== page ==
Then there were the prosperous and stable colonies of white settlers in New Zealand and Australia which, although more than ten thousand miles away, felt a strong bond of loyalty to Britain and the Crown. Britain also directed the fate of two colonies in southern Africa, the Cape Colony and Natal, in addition to Lagos in Nigeria. Hong Kong, Singapore, and some scattered possessions in Asia and the Mediterranean completed the collection.

But the centerpiece of the empire was India, where Britain was the undisputed master of more than a quarter billion people. In 1874 two out of every three British subjects was an Indian. Since the Mutiny both political parties had closed ranks about dealing with India. The power of the British system of governance, or the Raj as it was called after the Mutiny, had become more extensive and more streamlined. The opening of the Suez Canal in 1869 had also made it much easier to reach the ancient subcontinent than in the days before the Mutiny.

Most Britons still knew almost nothing about the subcontinent or its peoples. Nonetheless, the fact that they possessed India, and governed it virtually as a separate empire, gave Britons a halo of superpower status that no other people or nation could match. The attitude was summed up nine years later in Rudyard Kipling’s poem “Ave Imperatrix”:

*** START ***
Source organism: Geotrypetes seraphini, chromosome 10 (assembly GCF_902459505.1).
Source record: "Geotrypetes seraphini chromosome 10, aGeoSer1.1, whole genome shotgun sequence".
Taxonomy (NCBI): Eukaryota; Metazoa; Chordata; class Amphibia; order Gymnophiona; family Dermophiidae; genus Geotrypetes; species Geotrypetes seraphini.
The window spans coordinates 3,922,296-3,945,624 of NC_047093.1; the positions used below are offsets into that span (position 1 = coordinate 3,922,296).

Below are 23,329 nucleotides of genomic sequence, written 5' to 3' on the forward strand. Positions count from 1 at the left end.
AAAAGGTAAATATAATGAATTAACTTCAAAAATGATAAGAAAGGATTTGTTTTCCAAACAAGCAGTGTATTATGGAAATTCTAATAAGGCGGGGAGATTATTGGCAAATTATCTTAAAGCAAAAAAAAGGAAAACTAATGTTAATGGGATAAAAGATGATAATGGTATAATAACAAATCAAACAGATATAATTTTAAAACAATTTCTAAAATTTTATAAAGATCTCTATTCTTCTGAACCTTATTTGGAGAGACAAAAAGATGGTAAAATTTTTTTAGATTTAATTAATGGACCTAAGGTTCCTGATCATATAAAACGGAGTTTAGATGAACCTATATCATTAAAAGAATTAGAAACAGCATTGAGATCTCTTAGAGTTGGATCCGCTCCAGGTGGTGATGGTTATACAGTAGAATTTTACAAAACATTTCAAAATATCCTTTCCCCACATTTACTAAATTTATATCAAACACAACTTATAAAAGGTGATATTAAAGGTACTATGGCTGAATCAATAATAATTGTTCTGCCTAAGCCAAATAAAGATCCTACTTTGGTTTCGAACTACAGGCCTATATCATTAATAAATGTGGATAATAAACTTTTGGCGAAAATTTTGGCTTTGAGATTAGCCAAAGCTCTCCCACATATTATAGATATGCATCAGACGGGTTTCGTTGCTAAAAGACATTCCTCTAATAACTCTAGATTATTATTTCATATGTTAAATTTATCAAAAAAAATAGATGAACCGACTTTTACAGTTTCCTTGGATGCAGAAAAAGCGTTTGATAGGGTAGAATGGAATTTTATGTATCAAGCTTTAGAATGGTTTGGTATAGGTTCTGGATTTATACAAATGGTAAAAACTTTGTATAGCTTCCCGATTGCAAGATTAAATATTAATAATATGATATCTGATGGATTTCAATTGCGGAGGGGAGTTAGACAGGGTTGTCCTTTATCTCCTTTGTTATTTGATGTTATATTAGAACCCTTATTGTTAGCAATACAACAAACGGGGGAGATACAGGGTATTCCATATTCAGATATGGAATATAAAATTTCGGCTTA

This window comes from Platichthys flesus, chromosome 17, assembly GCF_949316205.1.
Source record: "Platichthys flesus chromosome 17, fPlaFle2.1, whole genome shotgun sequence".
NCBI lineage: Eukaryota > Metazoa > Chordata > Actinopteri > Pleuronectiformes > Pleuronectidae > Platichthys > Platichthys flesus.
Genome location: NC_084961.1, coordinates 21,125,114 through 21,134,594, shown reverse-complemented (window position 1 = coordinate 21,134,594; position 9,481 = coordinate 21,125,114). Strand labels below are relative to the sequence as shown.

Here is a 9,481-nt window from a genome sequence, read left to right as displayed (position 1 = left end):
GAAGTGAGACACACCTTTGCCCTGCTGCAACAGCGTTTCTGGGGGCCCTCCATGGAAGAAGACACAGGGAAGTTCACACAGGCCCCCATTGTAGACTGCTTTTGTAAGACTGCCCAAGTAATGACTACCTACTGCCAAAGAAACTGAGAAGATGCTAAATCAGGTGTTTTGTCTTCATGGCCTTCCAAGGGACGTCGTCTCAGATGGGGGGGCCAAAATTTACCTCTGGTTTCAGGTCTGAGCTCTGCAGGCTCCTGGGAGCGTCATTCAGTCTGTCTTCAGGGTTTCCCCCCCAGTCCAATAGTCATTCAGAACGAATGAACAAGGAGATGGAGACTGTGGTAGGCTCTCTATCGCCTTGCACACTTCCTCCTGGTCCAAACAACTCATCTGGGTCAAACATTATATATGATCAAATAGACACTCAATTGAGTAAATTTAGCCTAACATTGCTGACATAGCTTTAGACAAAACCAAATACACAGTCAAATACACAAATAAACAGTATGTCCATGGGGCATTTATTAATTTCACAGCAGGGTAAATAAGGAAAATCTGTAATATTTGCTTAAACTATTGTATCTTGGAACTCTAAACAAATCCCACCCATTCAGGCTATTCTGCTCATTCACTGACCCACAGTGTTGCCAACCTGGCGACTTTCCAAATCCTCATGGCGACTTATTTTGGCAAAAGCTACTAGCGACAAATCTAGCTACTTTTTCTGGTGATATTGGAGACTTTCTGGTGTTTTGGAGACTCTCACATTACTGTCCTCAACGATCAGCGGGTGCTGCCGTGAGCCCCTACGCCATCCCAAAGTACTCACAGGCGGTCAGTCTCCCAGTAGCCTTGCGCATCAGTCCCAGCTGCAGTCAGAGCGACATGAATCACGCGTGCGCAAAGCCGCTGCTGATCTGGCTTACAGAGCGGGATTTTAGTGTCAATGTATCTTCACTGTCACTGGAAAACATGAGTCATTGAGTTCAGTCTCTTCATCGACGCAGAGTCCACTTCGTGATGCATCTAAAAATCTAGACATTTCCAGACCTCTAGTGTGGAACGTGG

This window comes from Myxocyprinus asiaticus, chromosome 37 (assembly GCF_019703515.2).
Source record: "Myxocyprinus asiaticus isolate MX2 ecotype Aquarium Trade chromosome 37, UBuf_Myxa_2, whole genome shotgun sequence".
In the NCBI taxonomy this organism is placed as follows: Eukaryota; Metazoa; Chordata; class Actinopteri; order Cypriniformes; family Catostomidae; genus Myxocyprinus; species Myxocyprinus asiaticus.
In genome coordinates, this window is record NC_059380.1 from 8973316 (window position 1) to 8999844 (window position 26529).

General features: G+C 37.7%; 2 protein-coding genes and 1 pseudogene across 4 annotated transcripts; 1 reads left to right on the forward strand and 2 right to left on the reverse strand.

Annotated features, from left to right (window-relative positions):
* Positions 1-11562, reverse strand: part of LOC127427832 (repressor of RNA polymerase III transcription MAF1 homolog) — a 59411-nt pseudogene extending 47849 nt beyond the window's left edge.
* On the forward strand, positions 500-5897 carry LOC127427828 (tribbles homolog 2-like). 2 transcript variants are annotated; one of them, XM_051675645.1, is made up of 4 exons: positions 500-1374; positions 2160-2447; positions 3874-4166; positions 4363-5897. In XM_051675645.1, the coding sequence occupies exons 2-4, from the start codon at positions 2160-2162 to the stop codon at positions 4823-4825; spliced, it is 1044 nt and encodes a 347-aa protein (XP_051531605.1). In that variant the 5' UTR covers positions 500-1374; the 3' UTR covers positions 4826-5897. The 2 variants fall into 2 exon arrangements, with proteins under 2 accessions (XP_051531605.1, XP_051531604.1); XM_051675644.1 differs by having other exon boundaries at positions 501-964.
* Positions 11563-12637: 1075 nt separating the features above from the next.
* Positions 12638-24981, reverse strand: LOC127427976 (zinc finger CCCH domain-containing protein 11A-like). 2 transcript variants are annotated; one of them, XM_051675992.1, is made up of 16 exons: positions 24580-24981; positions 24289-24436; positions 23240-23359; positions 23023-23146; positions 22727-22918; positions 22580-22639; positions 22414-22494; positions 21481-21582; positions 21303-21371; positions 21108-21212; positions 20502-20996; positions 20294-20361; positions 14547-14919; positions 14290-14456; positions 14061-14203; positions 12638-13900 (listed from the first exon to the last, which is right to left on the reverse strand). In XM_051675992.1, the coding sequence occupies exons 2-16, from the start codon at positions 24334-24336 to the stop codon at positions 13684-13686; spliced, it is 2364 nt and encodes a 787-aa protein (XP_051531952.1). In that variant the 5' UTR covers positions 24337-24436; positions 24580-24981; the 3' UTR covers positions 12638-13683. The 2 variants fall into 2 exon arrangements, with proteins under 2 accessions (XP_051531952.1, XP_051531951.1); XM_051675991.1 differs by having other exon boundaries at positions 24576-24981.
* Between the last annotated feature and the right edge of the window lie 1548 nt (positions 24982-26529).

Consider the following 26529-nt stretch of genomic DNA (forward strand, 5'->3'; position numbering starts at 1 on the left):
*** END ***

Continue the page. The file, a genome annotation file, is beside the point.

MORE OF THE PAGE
And all are bred to do your will

By land and sea—wherever flies

The Flag, to fight and follow still,

And work your Empire’s destinies.

In the midst of this triumphant march to the future, the only hint of trouble was Ireland. The question of whether the Catholic Irish would ever enjoy any degree of “home rule” had become a live issue in Irish politics. In 1875 it sent Charles Stewart Parnell to Parliament, but otherwise Irish nationalism hardly registered in Westminster; nor did any other issue.*

There seemed to be no burning questions to divide public opinion, no bitter clash of interests, no looming threats on the horizon for an unknown but ambitious politician to seize on. By 1880 Randolph realized he had only one way to get attention in Parliament: by becoming a nuisance and stirring things up.

The issue Winston’s father seized upon was the Bradlaugh case. Charles Bradlaugh was a Liberal and a radical atheist who, when elected to Parliament that year, refused to take the oath of allegiance needed to take his seat in the Commons, because it contained the words “so help me God.” The question of whether Bradlaugh should be allowed to take his seat anyway stirred the hearts of many Conservative members, and Randolph’s friend Sir Henry Drummond Wolff asked his help against Bradlaugh.

Randolph soon discovered that Bradlaugh made an easy target.9 He was not only a free thinker but a socialist, an advocate of birth control, and even a critic of Empire. Bradlaugh was also a radical republican who denounced the monarchy and aristocrats like Randolph in heated terms.† So when Randolph made his speech on May 24, 1880, condemning Bradlaugh for his atheism, he also read aloud from one of Bradlaugh’s pamphlets calling the royal family “small German breast-beating wanderers, whose only merit is their loving hatred of one another.” He then hurled the pamphlet on the floor and stamped on it.